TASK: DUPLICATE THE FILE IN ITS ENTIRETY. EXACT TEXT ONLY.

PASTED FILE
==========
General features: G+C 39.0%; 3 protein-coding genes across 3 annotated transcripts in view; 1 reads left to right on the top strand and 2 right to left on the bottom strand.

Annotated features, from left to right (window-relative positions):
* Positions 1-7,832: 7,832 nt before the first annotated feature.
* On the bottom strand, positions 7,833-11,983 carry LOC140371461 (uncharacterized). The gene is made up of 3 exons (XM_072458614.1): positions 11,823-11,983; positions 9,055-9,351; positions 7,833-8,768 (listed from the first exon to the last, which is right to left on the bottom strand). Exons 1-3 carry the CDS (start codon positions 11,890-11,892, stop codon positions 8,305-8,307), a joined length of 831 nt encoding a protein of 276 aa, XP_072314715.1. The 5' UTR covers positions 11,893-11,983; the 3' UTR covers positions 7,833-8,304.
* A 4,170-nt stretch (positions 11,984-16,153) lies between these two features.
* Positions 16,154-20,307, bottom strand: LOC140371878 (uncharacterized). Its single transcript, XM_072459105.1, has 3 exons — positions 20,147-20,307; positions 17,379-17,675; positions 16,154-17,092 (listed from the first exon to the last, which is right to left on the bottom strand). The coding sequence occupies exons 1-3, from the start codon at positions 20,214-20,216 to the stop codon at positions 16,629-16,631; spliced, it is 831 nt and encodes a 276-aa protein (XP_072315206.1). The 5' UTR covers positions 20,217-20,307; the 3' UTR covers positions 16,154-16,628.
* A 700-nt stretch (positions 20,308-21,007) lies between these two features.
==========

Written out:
General features: G+C 39.0%; 3 protein-coding genes across 3 annotated transcripts in view; 1 reads left to right on the top strand and 2 right to left on the bottom strand.

Annotated features, from left to right (window-relative positions):
* Positions 1-7,832: 7,832 nt before the first annotated feature.
* On the bottom strand, positions 7,833-11,983 carry LOC140371461 (uncharacterized). The gene is made up of 3 exons (XM_072458614.1): positions 11,823-11,983; positions 9,055-9,351; positions 7,833-8,768 (listed from the first exon to the last, which is right to left on the bottom strand). Exons 1-3 carry the CDS (start codon positions 11,890-11,892, stop codon positions 8,305-8,307), a joined length of 831 nt encoding a protein of 276 aa, XP_072314715.1. The 5' UTR covers positions 11,893-11,983; the 3' UTR covers positions 7,833-8,304.
* A 4,170-nt stretch (positions 11,984-16,153) lies between these two features.
* Positions 16,154-20,307, bottom strand: LOC140371878 (uncharacterized). Its single transcript, XM_072459105.1, has 3 exons — positions 20,147-20,307; positions 17,379-17,675; positions 16,154-17,092 (listed from the first exon to the last, which is right to left on the bottom strand). The coding sequence occupies exons 1-3, from the start codon at positions 20,214-20,216 to the stop codon at positions 16,629-16,631; spliced, it is 831 nt and encodes a 276-aa protein (XP_072315206.1). The 5' UTR covers positions 20,217-20,307; the 3' UTR covers positions 16,154-16,628.
* A 700-nt stretch (positions 20,308-21,007) lies between these two features.